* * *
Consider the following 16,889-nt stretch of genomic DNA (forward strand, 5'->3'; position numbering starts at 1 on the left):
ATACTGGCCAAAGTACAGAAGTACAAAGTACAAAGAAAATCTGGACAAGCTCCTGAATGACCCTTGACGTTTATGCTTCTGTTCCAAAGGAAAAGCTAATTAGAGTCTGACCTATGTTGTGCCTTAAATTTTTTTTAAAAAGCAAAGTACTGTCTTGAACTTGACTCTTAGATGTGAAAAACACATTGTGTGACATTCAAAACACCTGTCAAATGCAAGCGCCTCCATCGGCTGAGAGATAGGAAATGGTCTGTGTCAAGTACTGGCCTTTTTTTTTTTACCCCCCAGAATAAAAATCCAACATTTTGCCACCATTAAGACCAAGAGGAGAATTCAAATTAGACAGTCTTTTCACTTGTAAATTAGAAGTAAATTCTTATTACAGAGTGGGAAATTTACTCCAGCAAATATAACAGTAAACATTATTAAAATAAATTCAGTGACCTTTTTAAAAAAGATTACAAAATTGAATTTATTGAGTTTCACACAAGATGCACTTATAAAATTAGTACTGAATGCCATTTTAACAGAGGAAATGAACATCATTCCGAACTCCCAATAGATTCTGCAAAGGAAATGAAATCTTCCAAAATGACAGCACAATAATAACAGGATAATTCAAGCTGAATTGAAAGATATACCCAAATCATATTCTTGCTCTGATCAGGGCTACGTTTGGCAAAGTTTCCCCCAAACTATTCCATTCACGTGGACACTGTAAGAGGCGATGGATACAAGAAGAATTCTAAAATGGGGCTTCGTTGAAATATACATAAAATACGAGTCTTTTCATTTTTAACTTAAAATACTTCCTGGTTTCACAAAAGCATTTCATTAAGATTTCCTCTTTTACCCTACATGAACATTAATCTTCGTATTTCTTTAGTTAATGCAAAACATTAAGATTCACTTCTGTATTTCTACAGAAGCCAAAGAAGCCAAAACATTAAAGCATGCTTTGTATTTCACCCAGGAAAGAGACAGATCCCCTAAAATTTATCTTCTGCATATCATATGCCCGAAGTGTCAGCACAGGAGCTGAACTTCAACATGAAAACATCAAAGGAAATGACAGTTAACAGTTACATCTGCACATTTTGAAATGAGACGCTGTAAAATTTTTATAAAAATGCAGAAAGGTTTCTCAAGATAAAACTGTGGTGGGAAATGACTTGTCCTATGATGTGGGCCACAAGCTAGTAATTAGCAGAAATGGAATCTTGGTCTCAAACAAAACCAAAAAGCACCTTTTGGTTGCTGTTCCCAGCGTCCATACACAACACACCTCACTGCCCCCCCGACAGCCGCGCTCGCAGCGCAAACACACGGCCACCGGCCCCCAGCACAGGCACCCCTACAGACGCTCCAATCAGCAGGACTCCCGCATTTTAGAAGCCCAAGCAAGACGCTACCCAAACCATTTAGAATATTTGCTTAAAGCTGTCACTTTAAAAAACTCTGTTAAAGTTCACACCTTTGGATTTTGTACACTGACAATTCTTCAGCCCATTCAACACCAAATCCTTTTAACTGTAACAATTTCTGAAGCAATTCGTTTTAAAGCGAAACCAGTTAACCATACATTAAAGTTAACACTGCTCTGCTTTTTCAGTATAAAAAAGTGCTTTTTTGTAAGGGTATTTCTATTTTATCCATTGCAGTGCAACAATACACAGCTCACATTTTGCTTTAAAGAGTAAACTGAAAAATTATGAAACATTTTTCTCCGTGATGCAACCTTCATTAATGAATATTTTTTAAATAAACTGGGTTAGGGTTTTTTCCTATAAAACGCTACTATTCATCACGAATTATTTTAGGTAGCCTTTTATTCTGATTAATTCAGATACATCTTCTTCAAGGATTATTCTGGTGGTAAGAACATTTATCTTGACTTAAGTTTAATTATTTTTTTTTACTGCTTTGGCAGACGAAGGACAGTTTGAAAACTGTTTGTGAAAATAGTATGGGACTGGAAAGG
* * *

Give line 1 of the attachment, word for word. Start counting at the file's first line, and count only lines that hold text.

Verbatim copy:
Consider the following 16,889-nt stretch of genomic DNA (forward strand, 5'->3'; position numbering starts at 1 on the left):